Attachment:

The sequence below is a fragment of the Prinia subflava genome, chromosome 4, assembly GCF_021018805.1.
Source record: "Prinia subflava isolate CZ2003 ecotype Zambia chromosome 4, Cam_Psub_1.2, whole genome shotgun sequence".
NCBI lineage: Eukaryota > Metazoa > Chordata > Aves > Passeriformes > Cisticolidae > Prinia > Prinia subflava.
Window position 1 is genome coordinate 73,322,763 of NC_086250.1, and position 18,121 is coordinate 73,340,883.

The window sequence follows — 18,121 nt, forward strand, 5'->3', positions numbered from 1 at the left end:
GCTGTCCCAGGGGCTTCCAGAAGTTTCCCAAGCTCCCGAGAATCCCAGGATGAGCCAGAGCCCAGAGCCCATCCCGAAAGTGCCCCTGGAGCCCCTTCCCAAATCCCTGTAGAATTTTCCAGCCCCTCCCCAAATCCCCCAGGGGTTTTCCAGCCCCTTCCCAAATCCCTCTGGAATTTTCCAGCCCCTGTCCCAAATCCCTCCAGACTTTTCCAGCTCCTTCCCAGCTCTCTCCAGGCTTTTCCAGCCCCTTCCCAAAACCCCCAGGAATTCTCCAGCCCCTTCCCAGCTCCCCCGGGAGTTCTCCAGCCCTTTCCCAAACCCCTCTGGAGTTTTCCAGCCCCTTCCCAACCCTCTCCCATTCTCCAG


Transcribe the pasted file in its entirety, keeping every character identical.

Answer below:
The sequence below is a fragment of the Prinia subflava genome, chromosome 4, assembly GCF_021018805.1.
Source record: "Prinia subflava isolate CZ2003 ecotype Zambia chromosome 4, Cam_Psub_1.2, whole genome shotgun sequence".
NCBI lineage: Eukaryota > Metazoa > Chordata > Aves > Passeriformes > Cisticolidae > Prinia > Prinia subflava.
Window position 1 is genome coordinate 73,322,763 of NC_086250.1, and position 18,121 is coordinate 73,340,883.

The window sequence follows — 18,121 nt, forward strand, 5'->3', positions numbered from 1 at the left end:
GCTGTCCCAGGGGCTTCCAGAAGTTTCCCAAGCTCCCGAGAATCCCAGGATGAGCCAGAGCCCAGAGCCCATCCCGAAAGTGCCCCTGGAGCCCCTTCCCAAATCCCTGTAGAATTTTCCAGCCCCTCCCCAAATCCCCCAGGGGTTTTCCAGCCCCTTCCCAAATCCCTCTGGAATTTTCCAGCCCCTGTCCCAAATCCCTCCAGACTTTTCCAGCTCCTTCCCAGCTCTCTCCAGGCTTTTCCAGCCCCTTCCCAAAACCCCCAGGAATTCTCCAGCCCCTTCCCAGCTCCCCCGGGAGTTCTCCAGCCCTTTCCCAAACCCCTCTGGAGTTTTCCAGCCCCTTCCCAACCCTCTCCCATTCTCCAG